456:  Embracing the Kingdom

456: Embracing the Kingdom

I love this quote, “The definition of a fanatic is someone who loves Jesus more than you do.”  So true.  But as a culture, we have always had a love/hate relationship with total commitment and self-abandonment.  We admire those whose commitment leads them to do great things, like win an Olympic Medal or lose a tremendous amount of weight.  And we applaud their commitment because we value the object of their goals.  But on the other hand, we detest the commitment of terrorists, idealogues, and others like that.  We brand them as activists, fanatics, or extremists.

But in Jesus’ day, this is exactly how the world saw His followers.  They were activists who wanted nothing more than to see the entire world come to the same understanding they had regarding Christ.  They were extremists who sacrificed everything for a cause greater than themselves.  And they were fanatics, no longer interested in the things of this world because they had their life focused on something unseen, mystical, and illogical.

And of these, the Lord said the “world was not worthy” of them (Heb. 11:18).  My, how we have changed today.

Today, the church falls into two main camps.  One, the camp where our relationship with Christ is defined by rule-keeping and our ability to follow the law.  And two, those who view their relationship with Jesus as something profitable to add to their already busy lives, much like sprinkles on a cupcake or sweetener to our coffee.  But there is another option.  And these are the ones whose relationship with Christ is not based on guilt, religious duty, the hope of heaven and eternal reward, or the fear of hell and eternal punishment.  No, this select group is drawn to Christ because of His overwhelming beauty and glory and the irresistible power of His Kingdom.  The very kingdom we are commanded to proclaim today.  Remember?  We are to proclaim, like Jesus, “Repent, for the kingdom of heaven is at hand” (Matt. 4:17).  And we are to preach the Gospel of the Kingdom.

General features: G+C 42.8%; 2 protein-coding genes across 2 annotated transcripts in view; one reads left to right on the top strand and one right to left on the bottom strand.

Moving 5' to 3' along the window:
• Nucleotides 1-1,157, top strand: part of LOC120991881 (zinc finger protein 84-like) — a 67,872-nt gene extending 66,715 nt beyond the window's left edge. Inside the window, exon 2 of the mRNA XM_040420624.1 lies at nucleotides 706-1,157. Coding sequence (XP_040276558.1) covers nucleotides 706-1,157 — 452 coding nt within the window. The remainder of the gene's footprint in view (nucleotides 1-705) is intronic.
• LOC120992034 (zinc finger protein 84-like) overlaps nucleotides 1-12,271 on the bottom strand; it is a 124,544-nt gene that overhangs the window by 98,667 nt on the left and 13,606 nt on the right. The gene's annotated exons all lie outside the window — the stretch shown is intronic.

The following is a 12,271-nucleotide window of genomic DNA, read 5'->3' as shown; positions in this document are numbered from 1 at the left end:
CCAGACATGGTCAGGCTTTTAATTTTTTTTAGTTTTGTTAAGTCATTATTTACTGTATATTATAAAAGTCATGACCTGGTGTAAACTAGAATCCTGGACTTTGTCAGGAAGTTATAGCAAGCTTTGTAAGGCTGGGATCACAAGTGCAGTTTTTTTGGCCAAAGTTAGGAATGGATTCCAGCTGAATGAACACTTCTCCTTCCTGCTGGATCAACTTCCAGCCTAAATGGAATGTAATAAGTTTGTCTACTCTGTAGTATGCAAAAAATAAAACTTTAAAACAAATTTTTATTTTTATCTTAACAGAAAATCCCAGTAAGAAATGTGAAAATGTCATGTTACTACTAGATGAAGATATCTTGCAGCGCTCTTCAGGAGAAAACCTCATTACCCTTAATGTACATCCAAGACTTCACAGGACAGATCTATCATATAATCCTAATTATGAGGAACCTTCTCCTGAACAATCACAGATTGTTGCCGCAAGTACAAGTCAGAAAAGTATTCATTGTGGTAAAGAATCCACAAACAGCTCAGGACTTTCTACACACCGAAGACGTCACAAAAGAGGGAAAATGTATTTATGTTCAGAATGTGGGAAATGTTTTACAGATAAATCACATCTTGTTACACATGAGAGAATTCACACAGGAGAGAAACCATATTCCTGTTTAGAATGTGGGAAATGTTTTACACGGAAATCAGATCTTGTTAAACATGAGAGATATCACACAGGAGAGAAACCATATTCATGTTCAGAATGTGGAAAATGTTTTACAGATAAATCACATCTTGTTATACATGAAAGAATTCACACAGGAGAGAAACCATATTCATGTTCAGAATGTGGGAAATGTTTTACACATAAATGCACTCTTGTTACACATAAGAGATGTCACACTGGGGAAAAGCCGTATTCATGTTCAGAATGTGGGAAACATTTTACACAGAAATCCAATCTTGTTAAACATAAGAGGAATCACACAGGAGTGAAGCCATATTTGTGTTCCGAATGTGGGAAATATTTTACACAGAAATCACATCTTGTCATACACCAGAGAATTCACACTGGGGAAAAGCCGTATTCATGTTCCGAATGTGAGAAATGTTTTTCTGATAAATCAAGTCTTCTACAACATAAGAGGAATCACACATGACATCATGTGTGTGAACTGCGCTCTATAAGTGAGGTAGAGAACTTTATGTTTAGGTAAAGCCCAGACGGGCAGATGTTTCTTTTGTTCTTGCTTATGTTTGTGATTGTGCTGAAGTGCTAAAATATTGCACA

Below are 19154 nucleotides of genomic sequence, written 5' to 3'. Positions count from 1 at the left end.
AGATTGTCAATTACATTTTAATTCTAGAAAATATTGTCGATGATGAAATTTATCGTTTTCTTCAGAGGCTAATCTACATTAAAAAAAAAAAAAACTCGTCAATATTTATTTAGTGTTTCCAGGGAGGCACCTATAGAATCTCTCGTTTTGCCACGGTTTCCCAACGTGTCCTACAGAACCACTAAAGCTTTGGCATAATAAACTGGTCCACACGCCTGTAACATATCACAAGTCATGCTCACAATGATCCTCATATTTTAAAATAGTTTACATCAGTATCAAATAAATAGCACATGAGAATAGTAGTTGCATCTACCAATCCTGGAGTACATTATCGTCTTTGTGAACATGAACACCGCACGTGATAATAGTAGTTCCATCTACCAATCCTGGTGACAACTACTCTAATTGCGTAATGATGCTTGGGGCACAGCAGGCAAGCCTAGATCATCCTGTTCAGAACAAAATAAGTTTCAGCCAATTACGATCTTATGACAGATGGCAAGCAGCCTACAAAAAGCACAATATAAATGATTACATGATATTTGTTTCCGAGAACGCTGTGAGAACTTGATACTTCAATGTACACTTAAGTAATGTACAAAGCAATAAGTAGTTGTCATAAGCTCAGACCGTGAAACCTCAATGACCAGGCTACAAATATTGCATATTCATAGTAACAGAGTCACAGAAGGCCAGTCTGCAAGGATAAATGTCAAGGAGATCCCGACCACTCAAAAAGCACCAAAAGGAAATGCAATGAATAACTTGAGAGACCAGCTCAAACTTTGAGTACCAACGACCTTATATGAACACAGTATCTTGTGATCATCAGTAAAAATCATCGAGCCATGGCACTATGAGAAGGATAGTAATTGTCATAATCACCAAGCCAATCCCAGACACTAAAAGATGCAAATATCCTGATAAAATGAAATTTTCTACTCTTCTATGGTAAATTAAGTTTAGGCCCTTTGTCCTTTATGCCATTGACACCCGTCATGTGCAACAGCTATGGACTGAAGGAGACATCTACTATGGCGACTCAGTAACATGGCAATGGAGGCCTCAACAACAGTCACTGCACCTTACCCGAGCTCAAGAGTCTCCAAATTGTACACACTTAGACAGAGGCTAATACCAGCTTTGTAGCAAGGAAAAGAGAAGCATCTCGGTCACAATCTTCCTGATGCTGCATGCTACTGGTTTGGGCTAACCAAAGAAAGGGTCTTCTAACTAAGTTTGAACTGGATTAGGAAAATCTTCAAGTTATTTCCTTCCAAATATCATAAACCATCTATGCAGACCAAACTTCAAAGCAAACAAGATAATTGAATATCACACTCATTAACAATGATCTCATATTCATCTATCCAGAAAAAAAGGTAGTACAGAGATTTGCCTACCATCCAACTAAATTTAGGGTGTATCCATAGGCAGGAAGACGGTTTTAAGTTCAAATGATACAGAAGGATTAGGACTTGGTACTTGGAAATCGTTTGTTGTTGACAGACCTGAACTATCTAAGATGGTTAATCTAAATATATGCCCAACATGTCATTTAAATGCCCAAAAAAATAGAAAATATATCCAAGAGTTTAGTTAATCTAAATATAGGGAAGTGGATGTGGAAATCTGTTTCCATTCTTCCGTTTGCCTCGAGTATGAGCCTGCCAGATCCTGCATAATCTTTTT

And Jesus went about all Galilee, teaching in their synagogues, preaching the gospel of the kingdom, and healing all kinds of sickness and all kinds of disease among the people. (Matt. 4:23)

Then Jesus went about all the cities and villages, teaching in their synagogues, preaching the gospel of the kingdom, and healing every sickness and every disease among the people. (Matt. 9:35)

And this gospel of the kingdom will be preached in all the world as a witness to all the nations, and then the end will come. (Matt. 24:14)

But what is the “Gospel of the Kingdom”?


The Gospel of the Kingdom

In the first century, the words “gospel” and “evangelize” referred to heralding the good news that a new emperor had been installed in the Roman Empire.  Heralds would go out to proclaim the good news, informing people that a new era of peace, salvation, and blessing had begun.  They then exhorted people to get down on their knees to worship the new emperor, their rightful king. The apostles used the same term to describe the preaching of the good news of the Kingdom of God.  The gospel that the apostles preached was the announcement, the heralding, that Jesus of Nazareth had become this world’s true Emperor (Lord), launching a new era of peace, salvation, and blessing, and because of it, everything has changed.

And it was this message that turned the world upside-down during the first century.  But it is a message seldom preached today.  Did you ever wonder why?